Then level two cleared as the ruins first caught my eyes and I felt at one with those who had made the journey before me. The light of the sun caught the remains of every window to the highest tower, giving each one their moment in the spotlight. The view with a hazy filter caught my breath, it then felt like it was that which covered my view. Through the haze were fifty shades of green, like soldiers standing guard over the land. The human settlement that shares the land appeared to be singing nature’s songs along with her, a far cry from the fifty shades of grey that I often saw back home. I then saw a solitary tree beside where I stood, he whispered in the wind he now guarded this view, which once human had; Mother Nature told him it was the most important role in all the land, so he took great pride in his work. Then I returned to the remains of the castle which glowed in the sun, almost showing off medals of past victories against an enemy now nowhere to be seen or heard. Looking out of her ruined windows was like looking into her soul and how much the view had long been part of her; she was as much part of the land as the tree who guarded her.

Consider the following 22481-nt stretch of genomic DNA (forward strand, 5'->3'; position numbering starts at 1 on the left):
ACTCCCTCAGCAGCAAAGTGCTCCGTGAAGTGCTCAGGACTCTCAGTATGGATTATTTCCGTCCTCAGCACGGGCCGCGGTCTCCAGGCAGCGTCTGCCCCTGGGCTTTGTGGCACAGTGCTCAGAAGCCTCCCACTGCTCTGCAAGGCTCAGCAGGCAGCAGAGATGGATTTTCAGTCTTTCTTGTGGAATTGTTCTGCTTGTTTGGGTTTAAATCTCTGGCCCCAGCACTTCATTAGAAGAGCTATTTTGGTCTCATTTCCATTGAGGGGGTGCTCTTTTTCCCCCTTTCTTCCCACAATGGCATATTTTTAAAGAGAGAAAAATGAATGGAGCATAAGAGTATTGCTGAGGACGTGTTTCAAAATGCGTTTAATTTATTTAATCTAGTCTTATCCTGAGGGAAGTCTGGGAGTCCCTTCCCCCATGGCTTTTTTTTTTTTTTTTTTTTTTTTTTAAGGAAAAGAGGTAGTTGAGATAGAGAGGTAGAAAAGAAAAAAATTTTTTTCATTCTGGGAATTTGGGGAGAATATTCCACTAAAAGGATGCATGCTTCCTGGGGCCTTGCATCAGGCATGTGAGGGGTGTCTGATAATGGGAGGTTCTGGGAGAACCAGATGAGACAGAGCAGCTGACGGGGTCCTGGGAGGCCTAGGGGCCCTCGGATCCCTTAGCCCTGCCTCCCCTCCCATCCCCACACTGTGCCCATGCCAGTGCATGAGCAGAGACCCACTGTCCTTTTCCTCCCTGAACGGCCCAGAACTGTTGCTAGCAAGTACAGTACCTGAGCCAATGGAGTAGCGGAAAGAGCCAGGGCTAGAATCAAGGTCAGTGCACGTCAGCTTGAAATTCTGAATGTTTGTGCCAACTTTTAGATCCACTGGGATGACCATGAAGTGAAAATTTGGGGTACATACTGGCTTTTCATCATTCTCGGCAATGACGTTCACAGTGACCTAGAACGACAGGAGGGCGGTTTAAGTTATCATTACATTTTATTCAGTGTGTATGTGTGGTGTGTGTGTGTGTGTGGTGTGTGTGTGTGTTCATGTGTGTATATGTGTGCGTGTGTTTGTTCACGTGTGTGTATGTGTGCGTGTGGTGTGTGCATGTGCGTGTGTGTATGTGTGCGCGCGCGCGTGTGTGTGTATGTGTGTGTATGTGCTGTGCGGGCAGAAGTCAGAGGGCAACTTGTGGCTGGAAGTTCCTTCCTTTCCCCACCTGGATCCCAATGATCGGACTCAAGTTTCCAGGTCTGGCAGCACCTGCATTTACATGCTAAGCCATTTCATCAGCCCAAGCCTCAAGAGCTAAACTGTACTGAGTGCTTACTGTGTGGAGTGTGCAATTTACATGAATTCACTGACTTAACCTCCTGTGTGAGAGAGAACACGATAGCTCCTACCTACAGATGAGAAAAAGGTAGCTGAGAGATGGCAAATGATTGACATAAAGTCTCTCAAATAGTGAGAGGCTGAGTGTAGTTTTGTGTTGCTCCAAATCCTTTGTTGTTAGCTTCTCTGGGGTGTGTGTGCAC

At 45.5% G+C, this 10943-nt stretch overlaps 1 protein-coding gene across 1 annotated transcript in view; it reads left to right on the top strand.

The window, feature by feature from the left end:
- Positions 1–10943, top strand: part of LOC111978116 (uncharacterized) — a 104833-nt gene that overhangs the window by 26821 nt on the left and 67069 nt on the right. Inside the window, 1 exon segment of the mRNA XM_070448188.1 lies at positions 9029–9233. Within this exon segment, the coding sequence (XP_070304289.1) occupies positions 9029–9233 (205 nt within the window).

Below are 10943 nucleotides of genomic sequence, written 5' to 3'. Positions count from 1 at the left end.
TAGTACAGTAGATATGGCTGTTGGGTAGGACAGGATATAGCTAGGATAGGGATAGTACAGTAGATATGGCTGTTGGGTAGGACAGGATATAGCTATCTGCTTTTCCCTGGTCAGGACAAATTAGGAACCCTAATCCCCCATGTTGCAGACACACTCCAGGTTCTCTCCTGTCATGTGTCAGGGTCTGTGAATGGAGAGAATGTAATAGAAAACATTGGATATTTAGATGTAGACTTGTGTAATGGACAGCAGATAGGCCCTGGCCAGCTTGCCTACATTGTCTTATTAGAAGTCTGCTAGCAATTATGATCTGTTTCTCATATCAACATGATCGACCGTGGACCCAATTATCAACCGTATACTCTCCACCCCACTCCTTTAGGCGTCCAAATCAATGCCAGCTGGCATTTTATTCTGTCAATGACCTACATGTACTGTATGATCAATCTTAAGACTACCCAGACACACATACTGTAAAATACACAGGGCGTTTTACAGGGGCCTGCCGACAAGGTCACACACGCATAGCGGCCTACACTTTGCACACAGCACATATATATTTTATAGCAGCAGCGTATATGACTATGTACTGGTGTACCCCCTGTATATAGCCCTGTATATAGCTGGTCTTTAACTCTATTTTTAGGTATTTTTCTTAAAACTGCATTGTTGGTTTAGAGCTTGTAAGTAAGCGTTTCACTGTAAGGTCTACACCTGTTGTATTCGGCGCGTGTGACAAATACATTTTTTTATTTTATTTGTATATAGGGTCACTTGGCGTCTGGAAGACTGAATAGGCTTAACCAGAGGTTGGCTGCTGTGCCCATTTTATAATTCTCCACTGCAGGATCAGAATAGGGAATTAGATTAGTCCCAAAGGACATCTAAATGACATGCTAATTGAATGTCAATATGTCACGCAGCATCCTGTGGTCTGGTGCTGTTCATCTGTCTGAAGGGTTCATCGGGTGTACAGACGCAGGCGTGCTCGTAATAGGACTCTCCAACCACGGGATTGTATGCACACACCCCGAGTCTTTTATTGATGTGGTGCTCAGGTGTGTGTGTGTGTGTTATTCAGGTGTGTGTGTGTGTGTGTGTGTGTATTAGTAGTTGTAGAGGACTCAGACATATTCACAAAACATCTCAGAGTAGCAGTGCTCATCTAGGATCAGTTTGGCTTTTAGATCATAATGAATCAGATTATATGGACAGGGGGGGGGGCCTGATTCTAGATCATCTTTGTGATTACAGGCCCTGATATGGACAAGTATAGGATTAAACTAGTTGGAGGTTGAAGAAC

The descent felt like I was on fast forward, although watching for branches and roots with every step, the steepness seemed almost to have been a mirage, perhaps it really had been part of a test to see if I was worthy of rescuing a princess, which in this case was the castle herself. Soon I was met by the floral friends I met on my my ascent, who I felt were cheering my way for seeing what few of them ever could or would. My final step down was accompanied by the rushing of the stream, almost applauding and toasting me on behalf of the village as I had seen their princess. On meeting the mayor of the village I felt like I was meeting a relative or colleague of the tree in human form, a foot soldier at the the bottom of the hill. I smiled as I now knew a secret that the world did not of this village and her castle, which I then realised were twins as there would not be one without the other.